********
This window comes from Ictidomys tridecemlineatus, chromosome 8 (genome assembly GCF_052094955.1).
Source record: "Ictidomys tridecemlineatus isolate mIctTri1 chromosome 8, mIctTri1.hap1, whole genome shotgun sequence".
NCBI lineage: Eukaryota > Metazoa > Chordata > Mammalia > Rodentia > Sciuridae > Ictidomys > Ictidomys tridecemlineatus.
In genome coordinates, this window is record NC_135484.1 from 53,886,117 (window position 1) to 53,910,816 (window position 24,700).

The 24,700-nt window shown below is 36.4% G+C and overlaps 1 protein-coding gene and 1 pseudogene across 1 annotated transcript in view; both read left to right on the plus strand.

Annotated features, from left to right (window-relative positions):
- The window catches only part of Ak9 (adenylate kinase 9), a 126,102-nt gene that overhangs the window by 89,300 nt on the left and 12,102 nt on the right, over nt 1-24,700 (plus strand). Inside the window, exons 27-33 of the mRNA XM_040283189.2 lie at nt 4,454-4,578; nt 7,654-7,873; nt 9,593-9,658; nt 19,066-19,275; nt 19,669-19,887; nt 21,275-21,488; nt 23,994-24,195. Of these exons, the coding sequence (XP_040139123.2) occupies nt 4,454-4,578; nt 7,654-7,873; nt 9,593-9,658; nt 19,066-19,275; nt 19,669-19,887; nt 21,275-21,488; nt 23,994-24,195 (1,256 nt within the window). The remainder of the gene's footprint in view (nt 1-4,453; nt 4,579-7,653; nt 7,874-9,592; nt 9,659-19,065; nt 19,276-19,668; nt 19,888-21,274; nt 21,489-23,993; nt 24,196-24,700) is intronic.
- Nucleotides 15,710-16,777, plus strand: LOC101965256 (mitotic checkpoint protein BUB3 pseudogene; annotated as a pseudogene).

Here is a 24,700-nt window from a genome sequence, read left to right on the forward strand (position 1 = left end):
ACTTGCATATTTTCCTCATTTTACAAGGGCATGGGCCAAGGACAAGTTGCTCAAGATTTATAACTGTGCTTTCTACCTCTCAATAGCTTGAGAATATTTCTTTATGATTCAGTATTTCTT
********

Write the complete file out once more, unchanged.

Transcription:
This window comes from Ictidomys tridecemlineatus, chromosome 8 (genome assembly GCF_052094955.1).
Source record: "Ictidomys tridecemlineatus isolate mIctTri1 chromosome 8, mIctTri1.hap1, whole genome shotgun sequence".
NCBI lineage: Eukaryota > Metazoa > Chordata > Mammalia > Rodentia > Sciuridae > Ictidomys > Ictidomys tridecemlineatus.
In genome coordinates, this window is record NC_135484.1 from 53,886,117 (window position 1) to 53,910,816 (window position 24,700).

The 24,700-nt window shown below is 36.4% G+C and overlaps 1 protein-coding gene and 1 pseudogene across 1 annotated transcript in view; both read left to right on the plus strand.

Annotated features, from left to right (window-relative positions):
- The window catches only part of Ak9 (adenylate kinase 9), a 126,102-nt gene that overhangs the window by 89,300 nt on the left and 12,102 nt on the right, over nt 1-24,700 (plus strand). Inside the window, exons 27-33 of the mRNA XM_040283189.2 lie at nt 4,454-4,578; nt 7,654-7,873; nt 9,593-9,658; nt 19,066-19,275; nt 19,669-19,887; nt 21,275-21,488; nt 23,994-24,195. Of these exons, the coding sequence (XP_040139123.2) occupies nt 4,454-4,578; nt 7,654-7,873; nt 9,593-9,658; nt 19,066-19,275; nt 19,669-19,887; nt 21,275-21,488; nt 23,994-24,195 (1,256 nt within the window). The remainder of the gene's footprint in view (nt 1-4,453; nt 4,579-7,653; nt 7,874-9,592; nt 9,659-19,065; nt 19,276-19,668; nt 19,888-21,274; nt 21,489-23,993; nt 24,196-24,700) is intronic.
- Nucleotides 15,710-16,777, plus strand: LOC101965256 (mitotic checkpoint protein BUB3 pseudogene; annotated as a pseudogene).

Here is a 24,700-nt window from a genome sequence, read left to right on the forward strand (position 1 = left end):
ACTTGCATATTTTCCTCATTTTACAAGGGCATGGGCCAAGGACAAGTTGCTCAAGATTTATAACTGTGCTTTCTACCTCTCAATAGCTTGAGAATATTTCTTTATGATTCAGTATTTCTT